This is only a short volume, but it is a most enjoyable one. It captures some of the history of the time at which the stories are set, framing legend with the history with which it is so richly entwined. It is well-written and the characters are nicely developed.

Acorn Award II Silver

‘Locksley’ is an entertaining and very worthwhile read which has left me keen to read the next instalment. It has been awarded a Silver Acorn.

Find your copy here.

Book Review: ‘Cherry Pie or Die’ by CeeCee James

A mystery that keeps the reader guessing right to the end is always a great discovery to make.

CeeCee James Baker Street 1 Cherry Pie or DieA mystery that keeps the reader guessing right to the end is always a great discovery to make.

‘Cherry Pie Or Die’ is a cozy mystery with a great cast of characters, each of whom is carrying some relics of their own past while on a tour of historic sites in Pennsylvania. None are immediately obvious suspects, while the clues appear to make no sense at all. Georgie Tanner is a well-crafted and complex main character: likeable, smart, and flawed enough to allow the reader to both empathise with her and want to know more of her own story.

With deft strokes, the author draws the threads of the story together without giving too much away, and the reader keeps puzzling away while looking over Georgie’s shoulder.

By the end of the story, the reader feels right at home at the Baker St B&B, and is keen to return for the next mystery. I will definitely be back for another visit.
Acorn Award II Silver

‘Cherry Pie or Die’ has been awarded a Silver Acorn.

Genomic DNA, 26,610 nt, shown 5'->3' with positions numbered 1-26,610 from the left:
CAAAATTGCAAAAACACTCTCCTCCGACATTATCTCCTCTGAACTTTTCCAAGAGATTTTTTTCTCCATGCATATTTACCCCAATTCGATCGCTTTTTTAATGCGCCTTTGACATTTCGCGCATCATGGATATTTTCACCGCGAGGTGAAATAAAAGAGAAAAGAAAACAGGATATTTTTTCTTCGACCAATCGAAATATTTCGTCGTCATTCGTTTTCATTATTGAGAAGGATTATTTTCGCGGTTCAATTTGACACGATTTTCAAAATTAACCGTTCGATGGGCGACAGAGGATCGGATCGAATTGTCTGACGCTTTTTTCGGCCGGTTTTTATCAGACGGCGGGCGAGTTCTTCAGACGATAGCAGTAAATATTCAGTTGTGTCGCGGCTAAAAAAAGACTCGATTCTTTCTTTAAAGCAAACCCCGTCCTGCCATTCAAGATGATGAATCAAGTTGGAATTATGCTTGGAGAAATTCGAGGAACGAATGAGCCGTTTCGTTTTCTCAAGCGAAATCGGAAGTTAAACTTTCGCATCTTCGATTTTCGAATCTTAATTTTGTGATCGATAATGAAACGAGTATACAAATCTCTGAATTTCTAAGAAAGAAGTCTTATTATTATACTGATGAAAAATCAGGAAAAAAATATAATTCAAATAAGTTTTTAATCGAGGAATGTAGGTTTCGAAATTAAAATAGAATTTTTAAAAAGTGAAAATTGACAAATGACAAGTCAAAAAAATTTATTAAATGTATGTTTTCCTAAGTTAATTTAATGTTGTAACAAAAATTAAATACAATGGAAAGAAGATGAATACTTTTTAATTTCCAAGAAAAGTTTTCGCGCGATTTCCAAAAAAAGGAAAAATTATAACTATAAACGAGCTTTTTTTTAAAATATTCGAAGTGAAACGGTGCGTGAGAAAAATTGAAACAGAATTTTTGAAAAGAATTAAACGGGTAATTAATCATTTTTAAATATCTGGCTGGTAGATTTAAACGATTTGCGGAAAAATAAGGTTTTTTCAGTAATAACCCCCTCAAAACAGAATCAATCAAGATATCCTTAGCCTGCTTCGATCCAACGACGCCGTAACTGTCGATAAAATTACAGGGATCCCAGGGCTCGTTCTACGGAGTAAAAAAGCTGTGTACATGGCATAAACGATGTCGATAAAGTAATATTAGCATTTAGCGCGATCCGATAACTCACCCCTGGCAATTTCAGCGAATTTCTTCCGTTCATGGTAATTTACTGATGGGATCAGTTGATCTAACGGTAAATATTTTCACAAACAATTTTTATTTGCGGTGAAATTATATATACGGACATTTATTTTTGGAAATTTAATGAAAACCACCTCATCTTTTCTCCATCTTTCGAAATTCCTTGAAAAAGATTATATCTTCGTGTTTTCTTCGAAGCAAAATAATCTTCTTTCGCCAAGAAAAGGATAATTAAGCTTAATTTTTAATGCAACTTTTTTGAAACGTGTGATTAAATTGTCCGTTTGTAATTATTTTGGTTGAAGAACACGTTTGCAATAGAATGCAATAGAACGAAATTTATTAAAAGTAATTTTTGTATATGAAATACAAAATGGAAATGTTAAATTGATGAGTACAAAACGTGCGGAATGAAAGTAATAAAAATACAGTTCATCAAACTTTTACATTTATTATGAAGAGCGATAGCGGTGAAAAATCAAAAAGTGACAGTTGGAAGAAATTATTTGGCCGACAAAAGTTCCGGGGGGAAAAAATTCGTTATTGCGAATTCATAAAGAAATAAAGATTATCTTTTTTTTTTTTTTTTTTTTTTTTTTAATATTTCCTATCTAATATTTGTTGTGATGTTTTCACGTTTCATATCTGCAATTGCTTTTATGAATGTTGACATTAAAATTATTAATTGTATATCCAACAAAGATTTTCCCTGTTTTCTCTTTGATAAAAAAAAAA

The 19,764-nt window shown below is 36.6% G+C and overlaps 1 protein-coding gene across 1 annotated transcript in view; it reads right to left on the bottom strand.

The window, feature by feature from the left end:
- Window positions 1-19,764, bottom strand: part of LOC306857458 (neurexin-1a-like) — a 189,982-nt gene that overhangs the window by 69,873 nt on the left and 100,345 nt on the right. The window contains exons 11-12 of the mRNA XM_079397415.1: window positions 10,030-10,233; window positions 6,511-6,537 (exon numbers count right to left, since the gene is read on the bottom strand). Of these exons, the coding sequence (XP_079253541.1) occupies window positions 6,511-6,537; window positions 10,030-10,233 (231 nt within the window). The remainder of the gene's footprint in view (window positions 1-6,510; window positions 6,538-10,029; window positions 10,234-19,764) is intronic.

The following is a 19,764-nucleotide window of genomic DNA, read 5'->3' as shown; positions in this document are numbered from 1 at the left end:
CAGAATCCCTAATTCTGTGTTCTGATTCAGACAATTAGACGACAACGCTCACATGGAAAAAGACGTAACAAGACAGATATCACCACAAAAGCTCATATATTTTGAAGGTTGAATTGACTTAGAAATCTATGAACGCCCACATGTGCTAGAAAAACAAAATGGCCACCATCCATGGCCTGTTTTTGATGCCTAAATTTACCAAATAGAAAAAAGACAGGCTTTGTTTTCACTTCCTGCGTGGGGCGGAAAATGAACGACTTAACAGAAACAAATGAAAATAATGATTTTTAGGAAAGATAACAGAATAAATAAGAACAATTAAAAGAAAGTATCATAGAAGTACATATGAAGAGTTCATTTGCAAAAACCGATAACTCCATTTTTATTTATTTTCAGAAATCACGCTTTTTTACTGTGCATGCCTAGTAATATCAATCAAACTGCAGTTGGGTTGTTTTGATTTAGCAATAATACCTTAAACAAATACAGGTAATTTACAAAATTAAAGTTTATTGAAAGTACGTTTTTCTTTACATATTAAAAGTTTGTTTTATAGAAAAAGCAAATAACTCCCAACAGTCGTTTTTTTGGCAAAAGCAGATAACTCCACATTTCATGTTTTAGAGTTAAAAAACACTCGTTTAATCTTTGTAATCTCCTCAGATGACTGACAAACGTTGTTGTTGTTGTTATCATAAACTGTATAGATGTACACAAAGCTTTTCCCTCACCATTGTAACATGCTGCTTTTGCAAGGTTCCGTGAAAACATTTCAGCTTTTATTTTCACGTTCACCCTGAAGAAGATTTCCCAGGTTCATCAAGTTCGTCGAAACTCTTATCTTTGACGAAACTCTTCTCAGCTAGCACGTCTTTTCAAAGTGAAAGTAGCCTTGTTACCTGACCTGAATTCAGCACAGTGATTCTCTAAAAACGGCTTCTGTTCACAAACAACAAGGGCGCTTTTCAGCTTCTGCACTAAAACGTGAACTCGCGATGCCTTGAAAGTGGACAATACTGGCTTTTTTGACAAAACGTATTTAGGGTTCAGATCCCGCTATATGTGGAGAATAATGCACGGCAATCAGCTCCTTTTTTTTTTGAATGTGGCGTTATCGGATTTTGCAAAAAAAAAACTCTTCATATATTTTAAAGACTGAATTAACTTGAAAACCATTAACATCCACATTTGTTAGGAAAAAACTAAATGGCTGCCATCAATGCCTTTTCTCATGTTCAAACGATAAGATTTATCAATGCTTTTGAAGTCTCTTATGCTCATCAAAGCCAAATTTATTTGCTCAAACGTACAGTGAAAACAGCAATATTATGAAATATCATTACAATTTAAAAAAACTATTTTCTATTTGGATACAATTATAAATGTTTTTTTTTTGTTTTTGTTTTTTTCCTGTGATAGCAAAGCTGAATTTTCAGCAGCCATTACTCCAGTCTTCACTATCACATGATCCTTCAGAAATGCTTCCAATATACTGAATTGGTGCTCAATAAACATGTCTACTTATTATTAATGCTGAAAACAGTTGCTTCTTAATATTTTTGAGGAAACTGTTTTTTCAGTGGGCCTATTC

Find your copy here.

‘Moonlight’ by David Rose

A short read that is entirely unique and immensely satisfying.

David Rose Moonlight‘Moonlight’ is a beautifully written fantasy story that starts out with a simple meeting of children, but soon becomes something much more enchanting and compelling.

Rose writes with eloquence that gives his story poetic qualities that lure the reader in as he seduces the imagination with his words. It’s almost impossible not to visualise the characters and settings as one reads.

The alternating perspectives of Tadao and Yuzuki give the story depth of insight which may not otherwise be possible to achieve in a short work, helping the reader to appreciate the strength of the bond between the characters and their determination to overcome the challenges they face.

This is a delightful short read that can be read in less than an hour, so it’s ideal for busy book lovers, as well as readers who simply want a taste of something different yet immensely satisfying.

Acorn Award II Silver

I’ve awarded this book a Silver Acorn.

Find your copy here.

Book Review: ‘Country of Daughters – Daughters Inn’ by Bijou Li

An interesting cross-cultural read.

Bijou Li Country of Daughters Daughters InnThis is a story of cultures confronting one another and the tension between tradition and innovation that follows. When a young woman travels to work in a traditional community that has just begun to embrace tourism, she discovers the different interests and motivations that cause ripples and turbulent undercurrents in Lugu Lake.

Written from the perspective of a Chinese woman who studied these communities, the reader can sense the authenticity of the both the narrative, which offers a profound exploration of the experiences of the people and the problems caused by significant differences in thinking. This is a fascinating study of the development of a traditional Chinese town and its people, something that most western readers certainly have very little idea about, yet at the same time, it reminds the reader that human nature doesn’t actually change much wherever you go. It’s also a timely reminder of what happens when economic concerns take precedence over environmental and social considerations, and the impact that has on both place and people.
Acorn Award II Silver

It’s an intriguing and thought-provoking story, which I very much enjoyed. I’ve awarded it a Silver Acorn.

Find your copy here.